Foetal alcohol syndrome (FAS) is a pattern of abnormalities with a child caused by exposure of alcohol to a foetus.
Alcohol is known to be what is called a 'teratogen'. A teratogen is something from outside the body that can cause problems with the unborn baby.
When drunk, the alcohol gets into the mother's blood and crosses via the placenta (the connection between mother and baby) into the baby's blood. Here it can cause problems with the normal growth pattern of the baby.
It is not known how much alcohol is needed to cause problems with the baby, and so it is generally recommended that no alcohol be drunk during pregnancy, or at least that the amount of alcohol be very low. Having drunk a lot of alcohol during pregnancy does not mean that a baby will be born with FAS. Every woman is different and the effect that alcohol has on the baby can not be worked out easily before birth.
A child with FAS can struggle in many areas of life without adequate help. Other than their difference in appearance, there are other less obvious problems, mostly affecting the brain.
Children with FAS usually have slightly lower IQs than other children, with a greater reduction in those whose parents that drank more. They are cognitively delayed, lack concentration skills and this can lead to antisocial behaviour and aggressiveness.
As little as one drink a day can lead to an increase in aggressiveness in children aged six to seven. FAS can even lead to Attention Deficit Disorder when the children reach their teens.
FAS impacts cognitive development and may cause serious developmental delays and learning disabilities that can severely impact a child's academic progress. Mental retardation is often a factor with FAS, as are behaviour and aggression problems that can make peer relationships challenging.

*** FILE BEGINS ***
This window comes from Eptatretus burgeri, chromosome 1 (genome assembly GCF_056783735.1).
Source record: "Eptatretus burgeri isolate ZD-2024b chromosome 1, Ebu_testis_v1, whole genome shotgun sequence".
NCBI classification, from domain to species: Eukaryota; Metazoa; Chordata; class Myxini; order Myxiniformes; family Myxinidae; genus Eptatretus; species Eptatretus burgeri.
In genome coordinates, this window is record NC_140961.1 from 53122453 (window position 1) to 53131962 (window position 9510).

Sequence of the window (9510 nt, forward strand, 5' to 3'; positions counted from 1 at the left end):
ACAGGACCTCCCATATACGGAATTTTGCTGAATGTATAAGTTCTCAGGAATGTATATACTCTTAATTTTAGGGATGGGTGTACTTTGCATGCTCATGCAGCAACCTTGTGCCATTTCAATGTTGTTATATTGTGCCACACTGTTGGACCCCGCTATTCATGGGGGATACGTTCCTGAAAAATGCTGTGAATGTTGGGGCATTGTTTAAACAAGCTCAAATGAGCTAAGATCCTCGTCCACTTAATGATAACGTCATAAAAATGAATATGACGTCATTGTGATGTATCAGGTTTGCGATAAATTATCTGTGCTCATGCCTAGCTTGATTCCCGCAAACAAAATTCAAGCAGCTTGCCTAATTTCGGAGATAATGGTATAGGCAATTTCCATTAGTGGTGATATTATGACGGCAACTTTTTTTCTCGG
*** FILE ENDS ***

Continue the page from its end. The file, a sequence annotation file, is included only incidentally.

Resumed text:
Other than their difference in appearance, there are other less obvious problems, mostly affecting the brain. Children with FAS usually have slightly lower IQs than other children. FAS can even lead to Attention Deficit Disorder when the children reach their teens.
Children with FAS have problems with learning and attention and this can lead to antisocial behaviour and aggressiveness. As little as one drink a day can lead to an increase in aggressiveness in children aged six to seven.
Another behavioural abnormality of with children with FAS is social problems. "Specific difficulties included inability to respect personal boundaries, inappropriately affectionate, demanding of attention, bragging, stubborn, poor peer relations, and overly tactile in social interactions" (Phelps, 1995, p. 206).
Often, a child with this condition will have either an under-aroused or over-aroused central nervous system (CNS), so they have problems with integrating, organizing and processing sensory information and developing an appropriate social response. Hearing or touch may be overly-responsive to input while smell, taste or balance may be less sensitive than normal. These sensory problems may lead to emotional instability, hyperactivity, behavioral disorganization and learning problems.
It's possible to boost emotional and social development by helping the child to label feelings, showing the child how to express feelings, and helping to find safe ways to express anger and frustration. Reinforce all positive behavior, since it is very hard for these children to meet adult's expectations, so adapt the environment and your expectations.